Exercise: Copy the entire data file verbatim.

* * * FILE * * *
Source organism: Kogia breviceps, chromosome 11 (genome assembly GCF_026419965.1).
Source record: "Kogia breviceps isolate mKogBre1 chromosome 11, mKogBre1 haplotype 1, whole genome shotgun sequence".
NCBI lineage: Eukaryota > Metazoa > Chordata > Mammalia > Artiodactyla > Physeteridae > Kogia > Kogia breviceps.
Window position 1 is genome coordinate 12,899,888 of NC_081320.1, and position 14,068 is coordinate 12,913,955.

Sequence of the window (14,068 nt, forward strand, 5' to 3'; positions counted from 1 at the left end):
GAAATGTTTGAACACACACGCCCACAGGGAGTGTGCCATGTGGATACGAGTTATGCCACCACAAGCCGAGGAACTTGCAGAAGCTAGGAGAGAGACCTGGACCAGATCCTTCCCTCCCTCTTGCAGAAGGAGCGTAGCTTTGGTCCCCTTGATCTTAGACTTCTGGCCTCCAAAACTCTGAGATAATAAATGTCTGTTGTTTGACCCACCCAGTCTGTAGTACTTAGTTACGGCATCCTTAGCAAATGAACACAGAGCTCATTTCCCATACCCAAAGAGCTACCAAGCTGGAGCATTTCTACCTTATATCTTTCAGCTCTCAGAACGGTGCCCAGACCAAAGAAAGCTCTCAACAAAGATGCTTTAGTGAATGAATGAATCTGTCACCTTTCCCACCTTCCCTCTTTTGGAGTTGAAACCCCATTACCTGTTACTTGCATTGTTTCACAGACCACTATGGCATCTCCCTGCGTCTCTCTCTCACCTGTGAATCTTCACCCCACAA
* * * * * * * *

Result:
Source organism: Kogia breviceps, chromosome 11 (genome assembly GCF_026419965.1).
Source record: "Kogia breviceps isolate mKogBre1 chromosome 11, mKogBre1 haplotype 1, whole genome shotgun sequence".
NCBI lineage: Eukaryota > Metazoa > Chordata > Mammalia > Artiodactyla > Physeteridae > Kogia > Kogia breviceps.
Window position 1 is genome coordinate 12,899,888 of NC_081320.1, and position 14,068 is coordinate 12,913,955.

Sequence of the window (14,068 nt, forward strand, 5' to 3'; positions counted from 1 at the left end):
GAAATGTTTGAACACACACGCCCACAGGGAGTGTGCCATGTGGATACGAGTTATGCCACCACAAGCCGAGGAACTTGCAGAAGCTAGGAGAGAGACCTGGACCAGATCCTTCCCTCCCTCTTGCAGAAGGAGCGTAGCTTTGGTCCCCTTGATCTTAGACTTCTGGCCTCCAAAACTCTGAGATAATAAATGTCTGTTGTTTGACCCACCCAGTCTGTAGTACTTAGTTACGGCATCCTTAGCAAATGAACACAGAGCTCATTTCCCATACCCAAAGAGCTACCAAGCTGGAGCATTTCTACCTTATATCTTTCAGCTCTCAGAACGGTGCCCAGACCAAAGAAAGCTCTCAACAAAGATGCTTTAGTGAATGAATGAATCTGTCACCTTTCCCACCTTCCCTCTTTTGGAGTTGAAACCCCATTACCTGTTACTTGCATTGTTTCACAGACCACTATGGCATCTCCCTGCGTCTCTCTCTCACCTGTGAATCTTCACCCCACAA